Art for science's sake

There are not many things that Sastry is not aware of. Mention V Shivashankara Sastry’s name in Kolar and that’s the first reaction one is bound to receive. And that reaction, by the way, is no exaggeration.

PAPER TIGER: VSS Sastry uses Japanese paper arts such as origami and kirigami to teach scientific concepts. Photos by the authorSastry can take a small piece of paper and give it any shape he chooses to. He can create paper insects that can put real insects to shame. He can create images of gods and goddesses with paper. He is an origami and kirigami (Japanese paper art) expert.

Thirst for knowledge

Sastry is also well-versed with other art forms, such as sculpting idols out of clay. He is an expert at deciphering inscriptions and is also a bombe aata (puppetry) practitioner. The list of his accomplishments is endless. Sastry is a translator, a science writer, an expert at sketching, and can hold the interest of an audience comprising entirely of children for hours, by way of his simple methods of teaching mathematics and science.

Talk to him about any subject, and eventually the conversation will return to his favourite subject, mathematics. For him, there is no life without maths. 

Sastry is a bank employee, but a favourite among students of many schools across the State. Any workshop on science and mathematics, and you are bound to find Sastry there.

Such workshops and science and maths teaching sessions take him from Mysore to Davangere, and Shimoga to Belgaum. Sastry’s firm belief is that one doesn’t need expensive science and maths models to teach children. He uses paper art to teach children many concepts of science. One needs to spend a minimum of Rs 150 to buy an aeroplane model.

But, Sastry can use a single A4-sheet of paper to make an aeroplane and teach children concepts of aerodynamics by way of this.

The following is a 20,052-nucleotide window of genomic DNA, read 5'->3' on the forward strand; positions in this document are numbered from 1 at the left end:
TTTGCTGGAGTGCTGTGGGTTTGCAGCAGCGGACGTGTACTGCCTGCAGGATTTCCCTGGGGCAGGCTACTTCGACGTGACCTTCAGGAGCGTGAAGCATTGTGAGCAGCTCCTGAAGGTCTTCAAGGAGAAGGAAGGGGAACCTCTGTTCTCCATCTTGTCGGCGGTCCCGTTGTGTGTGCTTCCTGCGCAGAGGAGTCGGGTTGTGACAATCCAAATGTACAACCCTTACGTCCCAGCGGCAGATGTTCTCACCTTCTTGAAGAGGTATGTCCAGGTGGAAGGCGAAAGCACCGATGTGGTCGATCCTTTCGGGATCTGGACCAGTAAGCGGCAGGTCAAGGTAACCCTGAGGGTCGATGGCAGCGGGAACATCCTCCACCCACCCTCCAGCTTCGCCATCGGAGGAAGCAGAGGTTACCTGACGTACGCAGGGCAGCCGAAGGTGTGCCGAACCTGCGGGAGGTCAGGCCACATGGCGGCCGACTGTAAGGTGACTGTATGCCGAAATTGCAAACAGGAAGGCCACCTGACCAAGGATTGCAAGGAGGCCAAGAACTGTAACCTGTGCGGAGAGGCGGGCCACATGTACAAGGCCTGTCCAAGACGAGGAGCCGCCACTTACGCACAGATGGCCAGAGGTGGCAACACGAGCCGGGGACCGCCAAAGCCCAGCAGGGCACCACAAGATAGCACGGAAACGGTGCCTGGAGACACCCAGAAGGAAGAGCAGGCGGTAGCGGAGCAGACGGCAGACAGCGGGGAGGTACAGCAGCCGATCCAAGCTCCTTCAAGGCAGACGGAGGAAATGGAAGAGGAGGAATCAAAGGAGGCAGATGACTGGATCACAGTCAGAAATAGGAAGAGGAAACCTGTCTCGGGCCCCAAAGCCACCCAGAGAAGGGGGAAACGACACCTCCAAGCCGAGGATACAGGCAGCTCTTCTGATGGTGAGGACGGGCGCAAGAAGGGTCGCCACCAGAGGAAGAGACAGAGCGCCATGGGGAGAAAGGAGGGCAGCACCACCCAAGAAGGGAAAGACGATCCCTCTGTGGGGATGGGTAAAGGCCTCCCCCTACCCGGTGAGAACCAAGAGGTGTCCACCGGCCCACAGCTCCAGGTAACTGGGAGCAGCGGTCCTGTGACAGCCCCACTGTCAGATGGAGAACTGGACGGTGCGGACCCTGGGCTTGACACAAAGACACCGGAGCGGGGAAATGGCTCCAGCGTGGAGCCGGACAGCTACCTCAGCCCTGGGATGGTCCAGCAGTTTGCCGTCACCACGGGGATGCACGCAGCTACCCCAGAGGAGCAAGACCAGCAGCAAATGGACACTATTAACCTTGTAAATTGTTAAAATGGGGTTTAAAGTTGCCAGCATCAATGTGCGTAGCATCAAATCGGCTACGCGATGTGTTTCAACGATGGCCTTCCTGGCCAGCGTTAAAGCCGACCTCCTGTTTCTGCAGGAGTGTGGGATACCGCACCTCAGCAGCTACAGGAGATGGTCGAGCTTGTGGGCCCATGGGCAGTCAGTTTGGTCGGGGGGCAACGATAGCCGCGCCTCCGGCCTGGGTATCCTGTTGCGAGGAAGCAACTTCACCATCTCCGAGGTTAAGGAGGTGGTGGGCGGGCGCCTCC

This paper artist has also written several books to teach concepts of science and mathematics by simple methods.

His skills as a science communicator have been appreciated by several science and technology bodies, including those of Karnataka and Madhya Pradesh. Sastry’s journey started way back in the Eighties, after the Bhopal gas tragedy. His interest in science awareness was ignited at that point. “Not many were aware that the leakage of methyl isocyanate is toxic. I decided to create awareness among children in Kolar’s schools. That journey still continues,” he explains.

“I didn’t learn paper art for art’s sake. It was my way of responding to problems that teachers and students faced during their science and mathematics classes,” he adds. It was also a great break for Sastry from the monotony of bank work. Sastry has many admirers, among whom is Mysore Amateur Naturalists’ environment resource person and bird watcher K Manu, who appreciates his discipline and commitment to science studies.

To top it all, Sastry’s work has also been chosen for the 2011-12 award for science communicators instituted by the Vision Group on Science and Technology which functions under the Department of IT, BT and S&T. One more feather in the Kolar man’s cap.

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